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The Lewis and Clark Visitor Center features exhibits about the history of the Missouri River basin, covering its geology, exploration by Lewis and Clark, early navigation, settlement, natural history, and the Gavin Point Dam. There are wayside exhibits (interpretive panels) located outside the center that provide more information about the Lewis and Clark Expedition. The center's theater shows films about the expedition as well as other topics such as the dam.

  • Lewis and Clark Visitor Center
  • View inside the center
  • Aerial view of Gavin Point Dam
The site for the center, situated on Calumet Bluff, was chosen for its association with an important event in the expedition's history. In late August, 1804, Lewis and Clark participated in a Grand Council meeting with the Yankton Sioux (also called Nakota) tribe at a spot just below the bluff. The meeting began with a large ceremony in which possibly 70 Sioux came to the Lewis and Clark's camp and performed music and dancing. The Yankton tribe was the first plains tribe Lewis and Clark would meet on their expedition.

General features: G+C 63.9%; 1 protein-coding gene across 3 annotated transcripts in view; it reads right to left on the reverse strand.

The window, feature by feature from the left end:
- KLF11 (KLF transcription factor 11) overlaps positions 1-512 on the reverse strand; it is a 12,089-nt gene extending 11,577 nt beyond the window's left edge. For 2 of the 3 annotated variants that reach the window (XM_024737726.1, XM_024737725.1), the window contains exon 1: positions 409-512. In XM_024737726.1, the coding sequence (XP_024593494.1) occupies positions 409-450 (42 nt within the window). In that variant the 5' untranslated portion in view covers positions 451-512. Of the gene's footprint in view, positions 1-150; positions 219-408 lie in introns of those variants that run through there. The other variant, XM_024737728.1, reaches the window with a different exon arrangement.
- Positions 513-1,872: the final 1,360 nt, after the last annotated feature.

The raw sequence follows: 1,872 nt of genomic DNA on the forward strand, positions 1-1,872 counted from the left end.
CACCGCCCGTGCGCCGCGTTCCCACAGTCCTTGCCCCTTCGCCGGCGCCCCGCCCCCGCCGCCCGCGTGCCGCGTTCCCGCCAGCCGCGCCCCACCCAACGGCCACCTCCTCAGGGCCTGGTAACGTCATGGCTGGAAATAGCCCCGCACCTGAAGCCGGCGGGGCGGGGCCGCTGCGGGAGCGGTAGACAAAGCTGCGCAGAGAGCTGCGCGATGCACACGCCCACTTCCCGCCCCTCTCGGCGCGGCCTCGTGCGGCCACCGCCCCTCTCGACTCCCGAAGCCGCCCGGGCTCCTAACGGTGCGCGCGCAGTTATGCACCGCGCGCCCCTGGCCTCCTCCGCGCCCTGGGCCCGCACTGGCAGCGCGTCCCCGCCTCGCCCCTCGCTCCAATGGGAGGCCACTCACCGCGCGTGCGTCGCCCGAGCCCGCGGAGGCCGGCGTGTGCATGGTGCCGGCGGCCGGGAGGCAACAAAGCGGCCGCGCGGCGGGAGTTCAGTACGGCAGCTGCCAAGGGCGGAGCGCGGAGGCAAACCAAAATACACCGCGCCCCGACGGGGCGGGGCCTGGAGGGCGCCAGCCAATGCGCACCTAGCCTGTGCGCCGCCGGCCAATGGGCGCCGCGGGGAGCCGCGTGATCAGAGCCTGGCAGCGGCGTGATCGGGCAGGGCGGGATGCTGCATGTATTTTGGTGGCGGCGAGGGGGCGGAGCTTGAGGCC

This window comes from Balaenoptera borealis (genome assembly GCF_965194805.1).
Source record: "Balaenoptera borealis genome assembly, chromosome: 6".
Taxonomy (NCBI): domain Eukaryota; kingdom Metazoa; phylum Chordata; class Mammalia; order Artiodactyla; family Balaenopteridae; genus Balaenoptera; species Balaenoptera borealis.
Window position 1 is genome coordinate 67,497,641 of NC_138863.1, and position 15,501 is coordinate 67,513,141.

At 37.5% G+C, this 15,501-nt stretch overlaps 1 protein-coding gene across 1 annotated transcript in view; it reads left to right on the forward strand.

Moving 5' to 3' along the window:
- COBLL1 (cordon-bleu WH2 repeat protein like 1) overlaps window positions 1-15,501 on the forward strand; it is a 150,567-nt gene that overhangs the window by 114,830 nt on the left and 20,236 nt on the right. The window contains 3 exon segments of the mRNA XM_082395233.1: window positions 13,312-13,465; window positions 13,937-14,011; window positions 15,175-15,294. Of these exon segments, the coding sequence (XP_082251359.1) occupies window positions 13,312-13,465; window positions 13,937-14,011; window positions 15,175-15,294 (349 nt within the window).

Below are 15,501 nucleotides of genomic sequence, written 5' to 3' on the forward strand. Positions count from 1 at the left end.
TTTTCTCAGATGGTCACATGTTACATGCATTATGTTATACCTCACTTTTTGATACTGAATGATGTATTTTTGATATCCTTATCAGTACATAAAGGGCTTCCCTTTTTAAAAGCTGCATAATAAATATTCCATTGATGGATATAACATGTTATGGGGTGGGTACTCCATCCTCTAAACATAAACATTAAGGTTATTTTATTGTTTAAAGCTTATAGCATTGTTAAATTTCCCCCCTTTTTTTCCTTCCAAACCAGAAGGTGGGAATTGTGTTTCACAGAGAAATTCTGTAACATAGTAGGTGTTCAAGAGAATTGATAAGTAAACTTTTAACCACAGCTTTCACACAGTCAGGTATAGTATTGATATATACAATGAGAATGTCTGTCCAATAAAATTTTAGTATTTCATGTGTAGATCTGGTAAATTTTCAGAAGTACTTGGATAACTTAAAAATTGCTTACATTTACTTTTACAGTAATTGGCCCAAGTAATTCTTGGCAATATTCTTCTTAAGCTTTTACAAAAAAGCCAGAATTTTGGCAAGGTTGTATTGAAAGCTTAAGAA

The Sioux informed to Lewis and Clark that they were living in a precarious state, with many women and children living in poverty, and wanted to open trade relations with the United States. They had already been in contact with French and British traders. The Sioux also wanted ammunition and rifles (and possibly whiskey). Lewis and Clark did not provide them with these but did offer them an invitation to Washington D.C. to being trade negotiations, which they accepted.   
"Gavins Point Dam & Lewis & Clark Lake." U.S. Army Corps of Engineers. Accessed December 12, 2016. 

"Yankton Sioux Indians." National Geographic: Lewis and Clark. Accessed December 12, 2016. 

"Yankton Sioux Indians." PBS: Lewis & Clark - The Journey of the Corps of Discovery. Accessed December 12, 2016.